“The French study also failed to show a survival benefit in patients with high-volume disease, which accounted for two-thirds of the patients in the U.S. trial.

” ‘We are awaiting the analysis of [a third randomized trial], and we hope to come up with a common analysis of the three studies altogether in order to give the good [best] treatment for the good [best] patient,’ Gwenaelle Gravis, MD, of Institut Paoli-Calmettes in Marseilles, France, said here at the Genitourinary Cancers Symposium.

“For more than 40 years, ADT has represented standard of care for metastatic hormone-sensitive advanced prostate cancer. The emergence of effective chemotherapy for castration-resistant prostate cancer led to speculation that use of cytotoxic therapy in hormone-sensitive advanced prostate cancer might improve outcomes as compared with ADT alone.”

Improved Survival for Patients with Brain Mets Who Are 50 and Younger and Receive SRS Alone

“Cancer patients with limited brain metastases (one to four tumors) who are 50 years old and younger should receive stereotactic radiosurgery (SRS) without whole brain radiation therapy (WBRT), according to a study available online, open-access, and published in the March 15, 2015 issue of the International Journal of Radiation Oncology * Biology * Physics (Red Journal), the official scientific journal of the American Society for Radiation Oncology (ASTRO). For patients 50 years old and younger who received SRS alone, survival was improved by 13 percentage points when compared to those patients 50 years old and younger who received both SRS and WBRT.

“This study, ‘Phase 3 Trials of Stereotactic Radiation Surgery With or Without Whole-Brain Radiation Therapy For 1 to 4 Brain Metastases: Individual Patient Data Meta-Analysis,’ analyzed patient data from the three largest randomized clinical trials (RCT) of SRS and WBRT conducted to-date: the Asian trial (JROSG99-1) by Aoyama et al.[1], published in 2006; the North American trial (MDACC NCT00548756) by Chang et al.[2], published in 2009; and the European trial (EORTC 22952-26001) by Kocher et al.[3], published in 2011. A total of 364 patients from the three RCTs were evaluated for this meta-analysis. Of those 364 patients, 51 percent (186) were treated with SRS alone, and 49 percent (178) received both SRS and WBRT. Nineteen percent of patients (68) were 50 years old and younger, and 61 percent (19) of these patients had a single brain metastasis. Twenty percent of all patients (72) had local brain failure, which is the occurrence of progression of previously treated brain metastases; and 43 percent (156) experienced distant brain failure, which is the occurrence of new brain metastases in areas of the brain outside the primary tumor site(s).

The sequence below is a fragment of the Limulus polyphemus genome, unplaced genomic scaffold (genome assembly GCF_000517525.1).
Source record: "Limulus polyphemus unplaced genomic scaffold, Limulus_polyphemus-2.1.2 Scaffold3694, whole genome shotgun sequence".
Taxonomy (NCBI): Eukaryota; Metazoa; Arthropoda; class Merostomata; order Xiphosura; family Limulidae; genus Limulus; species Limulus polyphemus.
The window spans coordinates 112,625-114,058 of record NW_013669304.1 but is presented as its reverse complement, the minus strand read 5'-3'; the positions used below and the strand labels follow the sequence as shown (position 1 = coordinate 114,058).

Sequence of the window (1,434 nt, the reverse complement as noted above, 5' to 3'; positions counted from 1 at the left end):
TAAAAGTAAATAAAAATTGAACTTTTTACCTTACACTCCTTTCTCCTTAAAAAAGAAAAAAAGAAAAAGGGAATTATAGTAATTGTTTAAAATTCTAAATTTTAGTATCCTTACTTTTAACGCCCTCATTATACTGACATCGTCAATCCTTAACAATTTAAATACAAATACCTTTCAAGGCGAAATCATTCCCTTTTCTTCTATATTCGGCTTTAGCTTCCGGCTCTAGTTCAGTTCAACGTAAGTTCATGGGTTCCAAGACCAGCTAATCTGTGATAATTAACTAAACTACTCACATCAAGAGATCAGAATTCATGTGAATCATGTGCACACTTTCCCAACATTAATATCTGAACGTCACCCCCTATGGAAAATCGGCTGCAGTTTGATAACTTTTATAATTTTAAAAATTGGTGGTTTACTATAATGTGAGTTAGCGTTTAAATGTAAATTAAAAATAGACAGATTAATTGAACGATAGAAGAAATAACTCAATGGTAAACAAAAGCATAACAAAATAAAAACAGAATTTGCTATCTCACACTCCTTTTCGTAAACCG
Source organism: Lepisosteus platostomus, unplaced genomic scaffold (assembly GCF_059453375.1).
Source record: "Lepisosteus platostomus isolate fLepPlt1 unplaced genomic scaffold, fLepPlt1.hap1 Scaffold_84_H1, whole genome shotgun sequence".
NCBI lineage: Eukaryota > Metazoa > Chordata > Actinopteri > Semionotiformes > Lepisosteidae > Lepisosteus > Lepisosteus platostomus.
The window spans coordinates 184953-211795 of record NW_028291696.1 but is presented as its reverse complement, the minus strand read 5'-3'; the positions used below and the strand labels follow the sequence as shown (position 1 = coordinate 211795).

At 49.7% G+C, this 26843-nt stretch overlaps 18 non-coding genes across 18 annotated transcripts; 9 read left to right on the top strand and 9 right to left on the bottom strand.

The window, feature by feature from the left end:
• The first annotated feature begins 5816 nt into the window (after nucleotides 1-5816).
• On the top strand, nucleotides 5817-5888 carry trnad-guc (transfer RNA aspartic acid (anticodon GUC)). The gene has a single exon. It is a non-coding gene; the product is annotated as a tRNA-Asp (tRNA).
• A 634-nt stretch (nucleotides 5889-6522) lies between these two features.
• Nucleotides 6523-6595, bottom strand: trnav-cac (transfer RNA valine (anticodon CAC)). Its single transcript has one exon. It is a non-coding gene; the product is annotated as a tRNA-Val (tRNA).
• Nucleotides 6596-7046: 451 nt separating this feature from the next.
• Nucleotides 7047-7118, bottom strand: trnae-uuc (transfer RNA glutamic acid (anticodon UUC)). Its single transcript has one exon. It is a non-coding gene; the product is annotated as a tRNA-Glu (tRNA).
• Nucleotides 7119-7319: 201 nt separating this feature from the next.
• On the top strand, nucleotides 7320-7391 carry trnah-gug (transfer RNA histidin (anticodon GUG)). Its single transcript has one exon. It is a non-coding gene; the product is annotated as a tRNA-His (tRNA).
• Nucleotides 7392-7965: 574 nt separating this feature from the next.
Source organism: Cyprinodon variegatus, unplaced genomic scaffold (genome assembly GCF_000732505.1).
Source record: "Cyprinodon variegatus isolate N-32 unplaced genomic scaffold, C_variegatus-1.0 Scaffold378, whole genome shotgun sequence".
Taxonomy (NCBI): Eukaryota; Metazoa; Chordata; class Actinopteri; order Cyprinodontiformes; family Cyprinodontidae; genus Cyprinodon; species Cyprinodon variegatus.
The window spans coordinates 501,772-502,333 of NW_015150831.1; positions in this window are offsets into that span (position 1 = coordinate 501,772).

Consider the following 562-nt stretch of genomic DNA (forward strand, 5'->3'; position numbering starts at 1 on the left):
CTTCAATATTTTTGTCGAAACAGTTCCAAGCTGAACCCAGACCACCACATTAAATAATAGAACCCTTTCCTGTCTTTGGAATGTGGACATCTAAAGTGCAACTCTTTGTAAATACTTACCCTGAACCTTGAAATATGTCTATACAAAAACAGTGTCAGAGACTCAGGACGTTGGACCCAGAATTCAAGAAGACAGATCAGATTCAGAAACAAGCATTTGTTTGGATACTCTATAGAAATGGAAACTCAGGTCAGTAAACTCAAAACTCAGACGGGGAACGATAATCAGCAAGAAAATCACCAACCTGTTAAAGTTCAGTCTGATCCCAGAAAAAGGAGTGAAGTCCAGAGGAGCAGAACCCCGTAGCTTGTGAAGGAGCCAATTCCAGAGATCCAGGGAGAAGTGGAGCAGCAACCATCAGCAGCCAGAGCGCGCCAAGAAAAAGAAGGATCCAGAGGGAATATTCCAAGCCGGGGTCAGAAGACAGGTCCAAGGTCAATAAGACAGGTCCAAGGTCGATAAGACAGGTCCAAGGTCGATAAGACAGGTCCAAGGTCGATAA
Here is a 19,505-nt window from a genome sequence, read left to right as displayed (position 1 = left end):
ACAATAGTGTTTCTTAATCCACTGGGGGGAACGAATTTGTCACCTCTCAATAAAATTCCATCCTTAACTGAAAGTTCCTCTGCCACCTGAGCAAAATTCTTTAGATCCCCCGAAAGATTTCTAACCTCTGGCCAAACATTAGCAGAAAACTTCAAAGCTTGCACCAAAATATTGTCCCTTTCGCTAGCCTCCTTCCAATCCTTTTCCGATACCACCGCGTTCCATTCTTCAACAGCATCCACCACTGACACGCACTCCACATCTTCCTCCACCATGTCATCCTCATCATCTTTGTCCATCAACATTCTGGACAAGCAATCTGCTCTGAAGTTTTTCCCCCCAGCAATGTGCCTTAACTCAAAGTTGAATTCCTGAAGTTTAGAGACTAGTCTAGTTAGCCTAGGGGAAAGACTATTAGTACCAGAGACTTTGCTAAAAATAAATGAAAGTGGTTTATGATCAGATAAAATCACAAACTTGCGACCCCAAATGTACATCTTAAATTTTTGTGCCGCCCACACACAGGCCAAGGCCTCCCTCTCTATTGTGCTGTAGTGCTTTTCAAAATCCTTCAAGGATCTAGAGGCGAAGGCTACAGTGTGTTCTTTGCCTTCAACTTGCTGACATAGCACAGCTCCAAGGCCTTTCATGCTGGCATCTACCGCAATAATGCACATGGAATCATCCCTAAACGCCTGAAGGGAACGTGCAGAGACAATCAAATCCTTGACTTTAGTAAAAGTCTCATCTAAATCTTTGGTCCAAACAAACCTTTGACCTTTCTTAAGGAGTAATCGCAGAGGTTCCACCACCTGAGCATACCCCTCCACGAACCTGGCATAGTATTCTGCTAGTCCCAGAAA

“The impact of age on treatment effectiveness revealed SRS alone yielded improved overall survival (OS) in patients 50 years old and younger. Patients 50 years old and younger who received SRS alone had a median survival of 13.6 months after treatment, a 65 percent improvement, as opposed to 8.2 months for patients 50 years old and younger who were treated with SRS plus WBRT. Patients >50 years old had a median survival of 10.1 months when treated with SRS alone, and 8.6 months for those who received SRS plus WBRT.”

High-Dose Radiotherapy Fails to Improve Prostate Cancer Survival

“A high-dose radiotherapy schedule did not improve overall survival (OS) compared with the standard dose in men with stage II localized prostate cancer. But, local disease control and rates of distant metastasis were improved.

“After a median follow-up of 7 years, the 5-year OS rates were 88% and 89% in the high-dose and standard radiotherapy arms, and the 10-year OS rates were 67% and 66% in the high-dose and standard arms, respectively (P = .87).

“The results (Abstract 4) of the Radiation Therapy Oncology Group (RTOG) 0126 phase III trial were presented by Jeff M. Michalski, MD, of Washington University School of Medicine in St. Louis, at the 2015 Genitourinary Cancers Symposium.

“ ‘Disappointingly, we did not see an improvement in OS as we had hoped,’ Michalski told Cancer Network. ‘Dose escalation did not significantly decrease the rate of death from prostate cancer.’ ”

Provenge Induces Sustained Immune Response Even at 2 Years after Treatment

“Preliminary results from the phase II STAND trial have demonstrated a robust immune response with sipuleucel-T (Provenge) that continues 2 years after completing treatment in men with biochemically recurrent prostate cancer. The findings, along with data from an ongoing phase IV registry related to increasing enrollment of African Americans in prostate cancer trials, are being presented at the 2015 Genitourinary Cancers Symposium, held February 26 to 28 in Orlando…